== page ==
Klaus Burkart, B. Clausen, H.-W. Zoch

Influence of near-surface stress gradients and strength effect on the very high cycle fatigue behavior of 42CrMo4 Steel

The present study investigates the effect of tempering temperature, residual stresses and me-chanical induced stress gradients on the fatigue properties / resistance up to 109 cycles. Uni-axial tension-compression tests (50 Hz, 1 kHz and R = -1) were performed on specimens made of 42CrMo4 (AISI 4140) at room temperature. At first smooth specimens, which were tempered at six different temperatures to produce a wide range of ultimate tensile strength were tested to clarify the strength effect. With the decrease in tempering temperature the sensitivity of subsurface crack initiation at inner defects increases. The study indicated that for high-strength heat treatment conditions (Rm > 1400 MPa) the difference between the fatigue strength at 106 and 109 increases with increasing tensile strength. A functional relationship between these two fatigue strength was found and verified experimental. It seems that the stress intensity factor K which arises as a function of local loading conditions at inner stress-raisers depends on the yielding /hardening properties of the material around them. Based on K and ODA-size a lifetime prediction for crack initiation at inner defects was developed as a function of tempering temperature. In a second step residual stresses with different penetration depth were induced by macro- and micro-peening processes on smooth and notched (Kt = 1.23, 1.41 and 1.94) specimen. As a result of work-hardening and compressive residual stresses near the surface change the place of crack initiation from the surface of smooth and notched untreated specimen to subsurface for shot-peened treated specimen in the regime of high-stress amplitudes. The test results of notched/shot-peened specimen indicated that the depth-effect of residual stresses has a significant influence on the location of subsurface crack initiation. The stability of the residual stresses during cyclic loading in the VHCF regime was determined by interrupting the fatigue tests after a defined number of cycles.
M. Korn, T. Rohm, Karl-Heinz Lang

Fatigue behavior of X10CrNiMoV12-2-2 under the influence of mean loads and stress concentration factors in the very high cycle fatigue regime

In this study the fatigue behavior of X10CrNiMoV12-2-2 has been investigated for different stress concentration factors (1.00 < αk < 2.42) and load ratios from R = -1 to R = 0.7 up to 2∙109 load cycles at room temperature. The tests were performed under axial loading using ultrasonic fatigue testing setups of the type BOKU Vienna and a system developed at the Institute of Materials Science and Engineering (WKK) of TU Kaiserslautern. For cylindrical samples and specimens with low stress concentration factor (αk = 1.09) the S-N-curves show a flat slope with no significant decrease of the fatigue strength in the VHCF-regime. A transition of crack initiation from surface to volume cracks starting at oxide inclusions of the type AlCaO or AlCaMgO can be observed at about 1∙107 load cycles for load ratios from R = -1 up to 0.5. The maximum number of load cycles where sample failure occurs increases with increasing load ratio. For R = 0.5 fatigue fractures occur even beyond 2∙109 load cycles. Murakami`s widely accepted √area-approach [1] shows a good correlation for a wide range of R-values over four decades of the fatigue life. Fracture surfaces for internal crack initiation show the typical fish-eye structure around the inclusion. A fine granular area can only be observed for a load ratio of R = -1. The mechanism by Grad et al. [2] can describe the FGA formation. FGAs could not be observed for higher load ratios. For specimens with high stress concentration factor (αk = 2.42) the maximum number of load cycles where fracture occurs is about 1∙106 load cycles which means no VHCF-failure can be observed. In this case, cracks are always initiated at small machining induced surface defects. In the HCF-regime the S-N-curve shows a steeper slope which is typical for notched samples.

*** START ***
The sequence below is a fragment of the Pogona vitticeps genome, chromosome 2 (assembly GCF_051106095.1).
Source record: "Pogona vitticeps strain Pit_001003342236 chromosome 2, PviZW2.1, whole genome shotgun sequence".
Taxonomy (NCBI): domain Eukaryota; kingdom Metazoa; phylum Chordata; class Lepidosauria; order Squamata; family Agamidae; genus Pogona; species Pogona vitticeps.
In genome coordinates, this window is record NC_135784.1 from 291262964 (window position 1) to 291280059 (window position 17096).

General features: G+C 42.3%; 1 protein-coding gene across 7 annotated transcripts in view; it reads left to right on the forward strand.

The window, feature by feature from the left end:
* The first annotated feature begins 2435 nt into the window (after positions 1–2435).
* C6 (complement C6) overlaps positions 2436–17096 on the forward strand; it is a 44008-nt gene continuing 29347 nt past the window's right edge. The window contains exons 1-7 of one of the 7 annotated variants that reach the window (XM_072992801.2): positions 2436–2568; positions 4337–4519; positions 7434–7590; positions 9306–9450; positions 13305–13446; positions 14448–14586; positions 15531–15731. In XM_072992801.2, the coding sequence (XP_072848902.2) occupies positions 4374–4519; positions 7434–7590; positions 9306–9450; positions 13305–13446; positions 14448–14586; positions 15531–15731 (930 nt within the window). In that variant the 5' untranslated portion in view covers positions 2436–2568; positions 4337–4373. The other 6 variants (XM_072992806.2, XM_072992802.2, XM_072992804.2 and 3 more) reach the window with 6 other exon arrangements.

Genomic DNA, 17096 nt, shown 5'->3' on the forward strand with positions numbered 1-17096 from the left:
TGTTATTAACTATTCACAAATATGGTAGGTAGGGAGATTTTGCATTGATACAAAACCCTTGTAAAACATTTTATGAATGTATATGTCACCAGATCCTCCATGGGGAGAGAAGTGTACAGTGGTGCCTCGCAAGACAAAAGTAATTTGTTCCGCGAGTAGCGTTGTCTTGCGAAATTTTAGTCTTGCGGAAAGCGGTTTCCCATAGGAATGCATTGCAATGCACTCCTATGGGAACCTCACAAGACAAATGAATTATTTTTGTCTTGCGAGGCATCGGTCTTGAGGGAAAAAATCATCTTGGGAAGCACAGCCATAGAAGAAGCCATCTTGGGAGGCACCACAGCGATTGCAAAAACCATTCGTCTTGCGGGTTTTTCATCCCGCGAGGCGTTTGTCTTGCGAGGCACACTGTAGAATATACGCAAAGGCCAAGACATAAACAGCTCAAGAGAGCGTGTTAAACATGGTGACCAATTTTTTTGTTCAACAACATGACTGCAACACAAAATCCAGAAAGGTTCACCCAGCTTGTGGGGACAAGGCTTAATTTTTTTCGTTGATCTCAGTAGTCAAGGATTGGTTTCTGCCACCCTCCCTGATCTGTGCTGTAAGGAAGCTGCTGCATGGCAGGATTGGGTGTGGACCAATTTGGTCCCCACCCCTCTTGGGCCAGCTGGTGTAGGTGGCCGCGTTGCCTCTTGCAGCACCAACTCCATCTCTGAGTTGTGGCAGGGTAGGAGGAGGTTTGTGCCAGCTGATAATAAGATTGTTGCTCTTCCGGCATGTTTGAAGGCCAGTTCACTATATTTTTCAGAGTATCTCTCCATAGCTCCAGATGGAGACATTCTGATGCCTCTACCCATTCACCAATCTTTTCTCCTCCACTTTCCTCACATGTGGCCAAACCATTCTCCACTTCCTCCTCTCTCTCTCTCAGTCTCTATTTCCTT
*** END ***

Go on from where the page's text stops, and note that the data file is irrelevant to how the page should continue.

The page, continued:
F. Ritz, T. Beck, S. Kovacs

Experimental and numerical investigations on crack initiation and crack growth under constant and variable amplitude loadings in the VHCF regime

For a fatigue strength assessment of safety-relevant components subjected to a very high number of cycles, it has to be considered that the fatigue limit is decreased and the crack initiation site is changed. Because the investigations in this field are mainly limited to constant amplitude loadings without mean stresses, within this research project experimental, numerical and analytical investigations are focused on the influences of variable amplitude loadings on the crack initiation site, the crack growth and the lifetime for a high-strength steel. Therefore, experiments with different repeated two-step loadings as well as standardized load-time-histories have been performed, which have different amounts of small amplitudes beneath the experimentally determined fatigue strength of the investigated material. In addition to the experimental results, complex elastic-plastic finite element simulations have been performed in order to investigate the influence of the mean stresses on the crack closure behaviour. Moreover, the experimental results are used to evaluate different analytical approaches for calculating fatigue lifetimes.